c) March 25, the very same day he fittingly re-created the world through the Annunciation.

2) Do you believe that ghosts and goblins are less likely to prowl about the world on Christmas Eve?

a) This question was so strange that I’m not sure how to answer it.

b) I do believe in demons, but I don’t believe they are less likely to work mischief on particular days, nor do I believe that souls from purgatory temporarily escape to visit our world.

c) Yes, of course. Sacred time creates a “space” in which our world is inimical to unclean spiritual beings.

3) Do you believe that if you go to a bar on a Friday night, and hoot it up with your friends, then it is more likely that evil things will occur on that day?

a) Are you serious?

b) We should always be mindful of holy things, especially on Fridays.

c) In general more bad things do take place on Friday, of course, and I also try to refrain from laughter and mirth on those days, like King Louis the Pious.

4) Why does an apple fall to the ground when it detaches from the stem?

a) The laws of physics teach us that all objects fall to the ground according to gravity.

b) Gravity, of course, but behind the working of nature we can perceive the “hand” of God, which I mean metaphorically.

c) The apple longs to return its native place, because the whole universe is infused with desire. Ultimately, the world longs to imitate, to the extent it can, Eternity.

5) Where is hell located?

a) I wouldn’t say that it is “located” anywhere. It’s real, but it’s more of a spiritual condition.

b) Hell is a physical place, but not in this world.

c) Under the ground, but there are various portals that lead down into it.  You find these in sacred caves.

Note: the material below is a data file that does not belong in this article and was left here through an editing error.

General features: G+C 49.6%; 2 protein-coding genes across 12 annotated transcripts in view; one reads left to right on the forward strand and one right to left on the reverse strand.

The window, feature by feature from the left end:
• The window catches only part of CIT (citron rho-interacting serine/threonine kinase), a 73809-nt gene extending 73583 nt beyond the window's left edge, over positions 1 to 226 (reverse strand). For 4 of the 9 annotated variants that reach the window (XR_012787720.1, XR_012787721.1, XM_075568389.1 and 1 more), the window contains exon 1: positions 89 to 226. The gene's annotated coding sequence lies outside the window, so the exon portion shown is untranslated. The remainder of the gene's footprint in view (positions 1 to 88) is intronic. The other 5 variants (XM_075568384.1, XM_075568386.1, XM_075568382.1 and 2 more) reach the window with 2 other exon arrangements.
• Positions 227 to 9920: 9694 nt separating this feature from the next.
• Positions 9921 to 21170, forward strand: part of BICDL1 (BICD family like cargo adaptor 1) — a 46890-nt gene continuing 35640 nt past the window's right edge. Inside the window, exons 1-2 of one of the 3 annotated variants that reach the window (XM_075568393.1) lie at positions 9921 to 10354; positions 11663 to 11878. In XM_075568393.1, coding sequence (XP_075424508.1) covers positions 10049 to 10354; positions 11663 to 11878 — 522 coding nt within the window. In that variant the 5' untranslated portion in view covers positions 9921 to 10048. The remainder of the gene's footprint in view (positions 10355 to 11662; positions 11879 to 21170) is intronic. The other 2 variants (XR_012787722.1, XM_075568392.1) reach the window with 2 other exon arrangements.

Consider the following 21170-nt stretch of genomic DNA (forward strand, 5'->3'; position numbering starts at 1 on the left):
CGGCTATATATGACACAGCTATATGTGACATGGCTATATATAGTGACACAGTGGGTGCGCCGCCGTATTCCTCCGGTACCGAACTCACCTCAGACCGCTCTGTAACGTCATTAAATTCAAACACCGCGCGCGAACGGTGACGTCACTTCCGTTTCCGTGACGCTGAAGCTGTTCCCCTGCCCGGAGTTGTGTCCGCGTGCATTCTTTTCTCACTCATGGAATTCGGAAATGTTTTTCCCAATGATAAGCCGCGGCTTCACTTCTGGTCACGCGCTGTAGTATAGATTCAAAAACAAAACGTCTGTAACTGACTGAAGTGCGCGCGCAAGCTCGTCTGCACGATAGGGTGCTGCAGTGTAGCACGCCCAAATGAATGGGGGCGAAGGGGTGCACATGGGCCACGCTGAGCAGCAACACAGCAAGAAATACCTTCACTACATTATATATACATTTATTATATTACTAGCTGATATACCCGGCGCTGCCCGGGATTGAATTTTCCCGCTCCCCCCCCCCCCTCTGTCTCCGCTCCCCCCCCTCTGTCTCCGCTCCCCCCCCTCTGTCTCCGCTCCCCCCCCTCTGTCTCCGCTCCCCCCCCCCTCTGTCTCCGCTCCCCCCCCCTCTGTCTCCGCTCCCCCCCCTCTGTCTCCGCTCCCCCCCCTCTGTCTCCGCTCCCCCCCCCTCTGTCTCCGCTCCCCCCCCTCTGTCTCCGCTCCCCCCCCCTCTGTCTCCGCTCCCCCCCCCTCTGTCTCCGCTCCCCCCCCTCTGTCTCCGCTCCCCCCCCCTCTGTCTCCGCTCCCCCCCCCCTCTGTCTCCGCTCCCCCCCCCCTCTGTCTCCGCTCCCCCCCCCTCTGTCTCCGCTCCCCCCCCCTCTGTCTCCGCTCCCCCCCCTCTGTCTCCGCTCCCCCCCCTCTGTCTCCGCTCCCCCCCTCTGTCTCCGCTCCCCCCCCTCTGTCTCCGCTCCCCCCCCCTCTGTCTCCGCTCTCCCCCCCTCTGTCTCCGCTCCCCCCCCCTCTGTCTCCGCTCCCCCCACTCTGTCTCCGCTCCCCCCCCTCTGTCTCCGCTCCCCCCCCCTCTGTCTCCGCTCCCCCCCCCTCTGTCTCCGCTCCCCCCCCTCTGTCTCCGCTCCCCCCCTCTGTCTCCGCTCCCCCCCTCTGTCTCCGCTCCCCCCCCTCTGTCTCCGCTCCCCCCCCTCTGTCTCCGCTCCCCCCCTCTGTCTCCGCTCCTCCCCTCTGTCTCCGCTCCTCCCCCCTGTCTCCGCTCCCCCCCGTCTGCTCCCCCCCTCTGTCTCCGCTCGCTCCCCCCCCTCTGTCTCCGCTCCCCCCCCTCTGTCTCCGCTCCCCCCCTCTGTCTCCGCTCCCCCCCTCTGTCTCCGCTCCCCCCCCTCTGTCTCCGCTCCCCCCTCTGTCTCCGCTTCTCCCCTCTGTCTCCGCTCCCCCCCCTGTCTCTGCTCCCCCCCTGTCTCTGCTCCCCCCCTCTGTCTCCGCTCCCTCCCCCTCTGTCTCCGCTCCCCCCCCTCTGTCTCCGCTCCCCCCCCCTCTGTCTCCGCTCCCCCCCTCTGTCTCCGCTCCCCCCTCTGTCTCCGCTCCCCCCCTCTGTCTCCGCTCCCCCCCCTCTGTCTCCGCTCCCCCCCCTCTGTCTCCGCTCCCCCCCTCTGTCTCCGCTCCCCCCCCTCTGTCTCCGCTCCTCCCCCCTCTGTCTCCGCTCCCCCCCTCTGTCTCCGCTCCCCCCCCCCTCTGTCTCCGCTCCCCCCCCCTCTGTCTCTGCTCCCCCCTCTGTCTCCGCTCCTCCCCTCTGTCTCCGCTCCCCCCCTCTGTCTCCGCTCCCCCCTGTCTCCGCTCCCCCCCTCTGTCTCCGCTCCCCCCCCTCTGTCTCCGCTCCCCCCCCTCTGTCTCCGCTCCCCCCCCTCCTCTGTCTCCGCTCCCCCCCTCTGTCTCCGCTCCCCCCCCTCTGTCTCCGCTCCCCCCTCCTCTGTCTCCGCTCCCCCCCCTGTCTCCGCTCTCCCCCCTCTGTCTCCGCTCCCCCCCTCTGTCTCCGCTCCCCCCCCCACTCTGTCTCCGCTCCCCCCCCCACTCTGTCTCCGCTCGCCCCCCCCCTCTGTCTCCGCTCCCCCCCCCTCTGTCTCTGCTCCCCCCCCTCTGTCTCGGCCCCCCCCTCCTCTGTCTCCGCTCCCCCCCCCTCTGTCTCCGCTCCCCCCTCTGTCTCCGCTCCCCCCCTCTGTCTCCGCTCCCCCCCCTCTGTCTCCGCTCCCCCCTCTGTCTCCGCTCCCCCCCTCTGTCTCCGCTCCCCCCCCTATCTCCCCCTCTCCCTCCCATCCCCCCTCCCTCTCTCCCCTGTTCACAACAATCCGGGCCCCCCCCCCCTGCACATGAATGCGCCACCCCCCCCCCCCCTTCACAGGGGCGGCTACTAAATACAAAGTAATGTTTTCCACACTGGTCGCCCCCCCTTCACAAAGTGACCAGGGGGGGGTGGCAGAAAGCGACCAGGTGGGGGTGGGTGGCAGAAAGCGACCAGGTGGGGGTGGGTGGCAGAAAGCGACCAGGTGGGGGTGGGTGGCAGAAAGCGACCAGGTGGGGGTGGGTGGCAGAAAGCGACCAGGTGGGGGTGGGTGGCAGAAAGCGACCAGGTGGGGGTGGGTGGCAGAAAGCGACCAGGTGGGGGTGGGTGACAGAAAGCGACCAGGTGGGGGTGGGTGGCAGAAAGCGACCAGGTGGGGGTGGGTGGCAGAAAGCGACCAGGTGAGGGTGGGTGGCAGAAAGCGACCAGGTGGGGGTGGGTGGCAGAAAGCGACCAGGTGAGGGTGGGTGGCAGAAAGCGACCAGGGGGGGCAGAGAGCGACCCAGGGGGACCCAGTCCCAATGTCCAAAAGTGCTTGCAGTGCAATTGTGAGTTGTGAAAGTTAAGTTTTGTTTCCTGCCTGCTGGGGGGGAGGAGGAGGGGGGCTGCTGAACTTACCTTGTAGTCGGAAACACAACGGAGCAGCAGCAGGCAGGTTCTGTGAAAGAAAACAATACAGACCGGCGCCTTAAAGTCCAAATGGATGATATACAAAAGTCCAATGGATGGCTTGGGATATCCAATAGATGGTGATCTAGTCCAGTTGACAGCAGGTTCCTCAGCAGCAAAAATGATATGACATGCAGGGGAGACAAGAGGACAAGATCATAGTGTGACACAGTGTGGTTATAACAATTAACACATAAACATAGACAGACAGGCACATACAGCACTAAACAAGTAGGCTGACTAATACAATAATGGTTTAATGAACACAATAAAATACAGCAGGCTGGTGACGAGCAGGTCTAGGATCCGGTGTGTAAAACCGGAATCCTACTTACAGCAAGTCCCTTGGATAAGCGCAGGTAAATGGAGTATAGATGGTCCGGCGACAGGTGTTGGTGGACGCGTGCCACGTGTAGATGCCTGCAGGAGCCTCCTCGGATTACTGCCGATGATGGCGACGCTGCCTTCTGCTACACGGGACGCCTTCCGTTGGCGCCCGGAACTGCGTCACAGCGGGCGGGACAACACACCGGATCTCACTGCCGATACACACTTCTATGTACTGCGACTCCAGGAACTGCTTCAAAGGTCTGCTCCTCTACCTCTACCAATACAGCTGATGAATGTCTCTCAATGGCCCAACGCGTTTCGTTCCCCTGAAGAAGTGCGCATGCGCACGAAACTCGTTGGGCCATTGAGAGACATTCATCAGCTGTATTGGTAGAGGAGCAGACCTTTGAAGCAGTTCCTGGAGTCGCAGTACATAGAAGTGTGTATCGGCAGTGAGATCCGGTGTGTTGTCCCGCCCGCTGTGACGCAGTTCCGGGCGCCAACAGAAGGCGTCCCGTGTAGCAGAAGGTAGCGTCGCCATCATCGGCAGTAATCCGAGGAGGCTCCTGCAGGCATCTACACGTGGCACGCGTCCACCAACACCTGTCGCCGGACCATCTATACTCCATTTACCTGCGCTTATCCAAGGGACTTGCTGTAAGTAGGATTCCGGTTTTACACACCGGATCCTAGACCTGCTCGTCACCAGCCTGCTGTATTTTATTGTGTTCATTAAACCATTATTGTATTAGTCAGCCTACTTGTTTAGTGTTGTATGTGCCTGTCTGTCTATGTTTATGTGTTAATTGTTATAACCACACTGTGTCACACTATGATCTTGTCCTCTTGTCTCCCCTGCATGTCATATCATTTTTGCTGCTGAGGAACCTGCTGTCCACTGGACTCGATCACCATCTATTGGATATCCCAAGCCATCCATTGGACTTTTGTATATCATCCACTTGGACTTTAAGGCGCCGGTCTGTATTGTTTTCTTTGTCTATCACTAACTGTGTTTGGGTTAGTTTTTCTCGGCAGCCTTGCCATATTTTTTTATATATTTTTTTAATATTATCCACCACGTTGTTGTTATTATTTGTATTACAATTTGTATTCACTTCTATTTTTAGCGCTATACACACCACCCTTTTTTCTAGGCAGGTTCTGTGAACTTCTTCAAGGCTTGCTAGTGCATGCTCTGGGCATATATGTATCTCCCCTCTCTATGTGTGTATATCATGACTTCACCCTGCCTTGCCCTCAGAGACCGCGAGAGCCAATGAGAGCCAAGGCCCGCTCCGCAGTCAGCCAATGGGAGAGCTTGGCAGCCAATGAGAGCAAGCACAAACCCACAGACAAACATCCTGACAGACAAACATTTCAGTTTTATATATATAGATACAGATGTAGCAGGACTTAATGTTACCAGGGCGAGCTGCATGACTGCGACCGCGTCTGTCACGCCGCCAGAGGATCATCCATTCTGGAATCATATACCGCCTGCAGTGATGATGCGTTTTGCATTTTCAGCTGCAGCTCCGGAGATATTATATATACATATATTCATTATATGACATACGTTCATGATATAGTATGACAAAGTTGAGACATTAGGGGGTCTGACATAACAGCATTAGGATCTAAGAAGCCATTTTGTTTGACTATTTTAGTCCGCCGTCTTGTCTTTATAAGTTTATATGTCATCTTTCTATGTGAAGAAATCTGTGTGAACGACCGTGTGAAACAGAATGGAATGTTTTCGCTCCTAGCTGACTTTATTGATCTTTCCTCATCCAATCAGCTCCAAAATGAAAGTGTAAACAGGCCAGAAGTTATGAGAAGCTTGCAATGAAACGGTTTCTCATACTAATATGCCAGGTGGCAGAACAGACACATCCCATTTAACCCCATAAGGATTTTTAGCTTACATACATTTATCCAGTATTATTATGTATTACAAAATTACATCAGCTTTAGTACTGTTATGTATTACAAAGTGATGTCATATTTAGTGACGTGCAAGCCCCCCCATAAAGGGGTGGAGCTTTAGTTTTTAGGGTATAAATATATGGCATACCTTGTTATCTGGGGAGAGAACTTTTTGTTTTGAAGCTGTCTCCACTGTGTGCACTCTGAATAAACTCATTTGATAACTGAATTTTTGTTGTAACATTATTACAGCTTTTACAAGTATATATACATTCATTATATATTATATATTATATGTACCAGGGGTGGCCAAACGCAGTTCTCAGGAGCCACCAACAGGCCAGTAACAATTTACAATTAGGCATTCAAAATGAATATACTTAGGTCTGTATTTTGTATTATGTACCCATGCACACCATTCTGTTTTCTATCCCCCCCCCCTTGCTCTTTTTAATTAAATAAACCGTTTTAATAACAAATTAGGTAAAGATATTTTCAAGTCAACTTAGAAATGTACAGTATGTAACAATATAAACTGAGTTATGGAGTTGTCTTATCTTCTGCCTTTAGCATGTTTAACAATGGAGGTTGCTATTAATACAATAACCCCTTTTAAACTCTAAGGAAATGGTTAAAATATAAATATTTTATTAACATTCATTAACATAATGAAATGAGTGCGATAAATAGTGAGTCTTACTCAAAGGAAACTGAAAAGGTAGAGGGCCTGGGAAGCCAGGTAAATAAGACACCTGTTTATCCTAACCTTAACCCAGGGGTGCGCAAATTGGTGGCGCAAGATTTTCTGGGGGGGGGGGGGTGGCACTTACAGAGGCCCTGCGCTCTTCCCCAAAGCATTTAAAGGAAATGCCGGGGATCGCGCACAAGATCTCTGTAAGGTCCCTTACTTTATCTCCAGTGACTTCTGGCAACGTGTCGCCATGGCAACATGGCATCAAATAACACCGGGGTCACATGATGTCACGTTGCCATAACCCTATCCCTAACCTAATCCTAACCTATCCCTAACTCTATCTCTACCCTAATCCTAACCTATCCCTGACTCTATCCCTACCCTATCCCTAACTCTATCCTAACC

6) Is it ok to get drunk and eat until you vomit on Fat Tuesday?

a) Of course not. Sin is always sin, no matter the day.

b) Well, no, but, to tell you truth, I let off a bit of steam on days like St. Patty’s.

c) The fact is in moments of carnivalesque, riotous behavior the political society is reduced to chaos which allows it to be reformed in a more glorious cosmic order (see Taylor, p. 46, and following).

7) If your toddler says to you, “Mommy, I’m afraid of the monster in my closet,” you will say to him:

a) It’s ok, honey. There’s nothing to be afraid of it. It’s only your imagination.

b) We always need to understand that evil is a constant threat.

c) Yes, you should be, and I am, too. I will light a holy candle with the hope that its spiritual force will keep him away from you, at least until dawn.

8) When I am in the country at night, all alone, and I look up at the nighttime sky, I feel:

a) A sense of the profound abyss of silence somewhere out there, a peculiar but delicious sense of melancholy.

b) I see that God’s order pervades the universe and governs those vast, burning balls of gas, so far away.

c) I feel like I am looking at the most perfect Euclidean proof: a bunch of nesting circles, all neatly ordered, and spaced out in harmonic intervals.

9) All Christians believe in the Devil, but how do you think he tempts you?